Unredacted report alleges racism in Prince George’s Co. Police Department

A new unredacted report details allegations of systemic racism inside the Prince George’s County Police Department.

The expert report by Michael Graham — a former senior officer for the Los Angeles County Sheriff’s Department — was written in connection with a lawsuit against the department by the Hispanic National Law Enforcement Association and others. It was ordered unredacted earlier this month by a federal judge in Maryland.

Among Graham’s findings …

  • The department’s policies for handling racial harassment and discrimination complaints are “inadequate.”
  • Leadership “appears to have made a deliberate choice not to track or monitor its performance concerning these matters.”
  • Any misconduct allegation is “treated differently when the charges are made against white officers.”

Graham wrote that the department’s policies for handling discrimination complaints require employees to report within the chain of command — and failed to assure confidentiality. It’s a “flawed” approach, he wrote, because the complaint may involve someone in the chain of command.

He alleged officers who do complain are retaliated against, “in that they are transferred or otherwise removed from their jobs and sometimes face counter-charges.”

And according to Graham, the department did little to make sure anti-retaliation and anti-harassment policies were followed, claiming that under both former Chief Hank Stawinski and interim police Chief Hector Velez, there was no audit, survey or review to see if there had been any retaliation.

While the department does have policies that speak to racial discrimination and harassment, Graham said that based on the information he received, complaints “are usually not investigated at all.”

In addition, the report criticized the department’s enforcement of use-of-force policies and how it keeps track of alleged violations of those policies by officers.

“Officers who have engaged in frequent use of force against minority civilians do not appear to have been adequately investigated or disciplined,” Graham wrote.

He also alleged racist incidents involving some officers — who are identified in the unredacted report — were apparently never investigated. A few of these include: one officer’s derisive comment about the Black Lives Matter movement; another officer referring to former President Barack Obama with a racial epithet; and a white officer posting derogatory images of a senior Hispanic officer inside the department.

A newly released deposition of the now-retired Stawinski illustrates that he was aware of such concerns inside the department before reviewing the report.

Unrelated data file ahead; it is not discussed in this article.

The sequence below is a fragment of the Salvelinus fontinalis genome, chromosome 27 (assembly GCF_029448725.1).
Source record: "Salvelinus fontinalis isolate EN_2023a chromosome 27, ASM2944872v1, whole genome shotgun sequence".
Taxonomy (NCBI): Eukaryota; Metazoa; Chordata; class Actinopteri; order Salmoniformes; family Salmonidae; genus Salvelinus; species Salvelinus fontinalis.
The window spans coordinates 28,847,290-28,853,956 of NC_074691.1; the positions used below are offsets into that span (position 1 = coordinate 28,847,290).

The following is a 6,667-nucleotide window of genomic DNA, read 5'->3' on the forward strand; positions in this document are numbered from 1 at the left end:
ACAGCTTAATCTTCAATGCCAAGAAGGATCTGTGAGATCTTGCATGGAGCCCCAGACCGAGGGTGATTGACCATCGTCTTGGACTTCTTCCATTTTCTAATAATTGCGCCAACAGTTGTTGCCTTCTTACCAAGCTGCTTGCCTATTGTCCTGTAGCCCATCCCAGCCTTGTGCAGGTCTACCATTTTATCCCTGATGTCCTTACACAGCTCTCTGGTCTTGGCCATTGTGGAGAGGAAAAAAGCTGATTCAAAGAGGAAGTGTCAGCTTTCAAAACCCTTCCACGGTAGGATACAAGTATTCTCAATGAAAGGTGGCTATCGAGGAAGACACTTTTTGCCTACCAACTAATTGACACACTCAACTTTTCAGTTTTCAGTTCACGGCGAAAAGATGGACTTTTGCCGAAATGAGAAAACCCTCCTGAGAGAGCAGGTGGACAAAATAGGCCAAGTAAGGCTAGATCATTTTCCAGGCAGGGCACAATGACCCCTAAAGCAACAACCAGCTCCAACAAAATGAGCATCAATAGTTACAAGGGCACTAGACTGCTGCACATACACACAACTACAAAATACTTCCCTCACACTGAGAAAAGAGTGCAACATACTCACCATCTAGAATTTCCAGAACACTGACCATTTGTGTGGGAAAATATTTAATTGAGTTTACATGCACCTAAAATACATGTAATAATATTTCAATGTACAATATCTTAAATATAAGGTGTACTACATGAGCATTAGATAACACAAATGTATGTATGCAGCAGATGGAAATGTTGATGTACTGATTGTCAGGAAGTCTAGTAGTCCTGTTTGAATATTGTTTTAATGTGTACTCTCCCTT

“I saw a lot of the same concerns that had been raised in numerous prior conversations, and that really was part of what propelled me to retire,” Stawinski said in the July 31 deposition.

When asked for comment, Prince George’s County passed along its own expert report by Tom Manger, former police chief for both Montgomery County (2004-2019) and Fairfax County (1998-2004).

“The Manger Report repeatedly points out instances where Mr. Graham failed to review or consider essential documents, misstates key facts and dates, takes statements and events out of context, relies solely on the allegations of some disgruntled and discredited officers — some of whom were terminated for significant misconduct, misidentifies officers, and bases his opinions on unfounded assumptions,” said county attorney Rhonda Weaver in a statement.

“The Manger Report took a deep dive into the allegations of misconduct cited by the Plaintiffs and concluded that, on the whole, that the Department has complied with its policies for addressing harassment and discrimination complaints, which are commensurate with best practices and industry standards.”

The Manger report is in the process of being unredacted.

In a statement Monday night, Prince George’s County State’s Attorney Aisha Braveboy said once the county has the full Graham reports and related exhibits, her office “will conduct a thorough review and take appropriate action.”

“Our job is to seek the truth, and we will do so in a transparent manner and will conduct independent investigations where necessary,” she said.

WTOP’s Mike Murillo contributed to this report.

Jack Pointer

Jack Pointer is a writer and editor with a variety of news and publishing experience, including more than a decade at The Dallas Morning News and Chicago Tribune.

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